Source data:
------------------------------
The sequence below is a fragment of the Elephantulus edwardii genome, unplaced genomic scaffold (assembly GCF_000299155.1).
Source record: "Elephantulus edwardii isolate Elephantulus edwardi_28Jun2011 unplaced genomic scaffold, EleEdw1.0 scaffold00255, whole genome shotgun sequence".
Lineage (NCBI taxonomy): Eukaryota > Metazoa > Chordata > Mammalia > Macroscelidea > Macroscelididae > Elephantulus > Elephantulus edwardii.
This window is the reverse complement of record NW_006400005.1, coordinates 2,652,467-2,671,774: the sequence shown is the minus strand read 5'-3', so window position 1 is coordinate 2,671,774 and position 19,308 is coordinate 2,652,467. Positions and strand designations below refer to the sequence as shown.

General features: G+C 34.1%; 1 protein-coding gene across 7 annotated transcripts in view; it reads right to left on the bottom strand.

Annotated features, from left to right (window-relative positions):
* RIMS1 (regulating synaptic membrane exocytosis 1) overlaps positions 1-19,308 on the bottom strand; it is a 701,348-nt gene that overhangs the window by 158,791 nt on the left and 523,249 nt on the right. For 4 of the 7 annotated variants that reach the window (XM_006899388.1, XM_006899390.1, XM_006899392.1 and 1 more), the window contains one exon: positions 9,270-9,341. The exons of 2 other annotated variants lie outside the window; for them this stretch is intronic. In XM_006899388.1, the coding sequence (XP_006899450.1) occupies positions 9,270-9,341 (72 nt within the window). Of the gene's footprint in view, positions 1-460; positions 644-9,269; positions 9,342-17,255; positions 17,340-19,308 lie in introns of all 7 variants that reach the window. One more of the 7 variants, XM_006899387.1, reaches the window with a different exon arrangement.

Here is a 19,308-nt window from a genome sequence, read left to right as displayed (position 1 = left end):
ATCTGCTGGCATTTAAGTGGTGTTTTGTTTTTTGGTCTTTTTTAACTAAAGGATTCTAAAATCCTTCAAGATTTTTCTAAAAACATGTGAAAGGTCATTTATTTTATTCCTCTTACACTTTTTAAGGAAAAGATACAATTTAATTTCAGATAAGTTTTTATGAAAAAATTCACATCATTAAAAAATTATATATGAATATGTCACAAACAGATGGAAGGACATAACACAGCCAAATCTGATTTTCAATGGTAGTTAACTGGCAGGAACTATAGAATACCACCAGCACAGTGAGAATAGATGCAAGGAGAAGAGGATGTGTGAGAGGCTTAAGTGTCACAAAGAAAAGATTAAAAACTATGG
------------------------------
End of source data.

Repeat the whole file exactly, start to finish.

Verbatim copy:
The sequence below is a fragment of the Elephantulus edwardii genome, unplaced genomic scaffold (assembly GCF_000299155.1).
Source record: "Elephantulus edwardii isolate Elephantulus edwardi_28Jun2011 unplaced genomic scaffold, EleEdw1.0 scaffold00255, whole genome shotgun sequence".
Lineage (NCBI taxonomy): Eukaryota > Metazoa > Chordata > Mammalia > Macroscelidea > Macroscelididae > Elephantulus > Elephantulus edwardii.
This window is the reverse complement of record NW_006400005.1, coordinates 2,652,467-2,671,774: the sequence shown is the minus strand read 5'-3', so window position 1 is coordinate 2,671,774 and position 19,308 is coordinate 2,652,467. Positions and strand designations below refer to the sequence as shown.

General features: G+C 34.1%; 1 protein-coding gene across 7 annotated transcripts in view; it reads right to left on the bottom strand.

Annotated features, from left to right (window-relative positions):
* RIMS1 (regulating synaptic membrane exocytosis 1) overlaps positions 1-19,308 on the bottom strand; it is a 701,348-nt gene that overhangs the window by 158,791 nt on the left and 523,249 nt on the right. For 4 of the 7 annotated variants that reach the window (XM_006899388.1, XM_006899390.1, XM_006899392.1 and 1 more), the window contains one exon: positions 9,270-9,341. The exons of 2 other annotated variants lie outside the window; for them this stretch is intronic. In XM_006899388.1, the coding sequence (XP_006899450.1) occupies positions 9,270-9,341 (72 nt within the window). Of the gene's footprint in view, positions 1-460; positions 644-9,269; positions 9,342-17,255; positions 17,340-19,308 lie in introns of all 7 variants that reach the window. One more of the 7 variants, XM_006899387.1, reaches the window with a different exon arrangement.

Here is a 19,308-nt window from a genome sequence, read left to right as displayed (position 1 = left end):
ATCTGCTGGCATTTAAGTGGTGTTTTGTTTTTTGGTCTTTTTTAACTAAAGGATTCTAAAATCCTTCAAGATTTTTCTAAAAACATGTGAAAGGTCATTTATTTTATTCCTCTTACACTTTTTAAGGAAAAGATACAATTTAATTTCAGATAAGTTTTTATGAAAAAATTCACATCATTAAAAAATTATATATGAATATGTCACAAACAGATGGAAGGACATAACACAGCCAAATCTGATTTTCAATGGTAGTTAACTGGCAGGAACTATAGAATACCACCAGCACAGTGAGAATAGATGCAAGGAGAAGAGGATGTGTGAGAGGCTTAAGTGTCACAAAGAAAAGATTAAAAACTATGG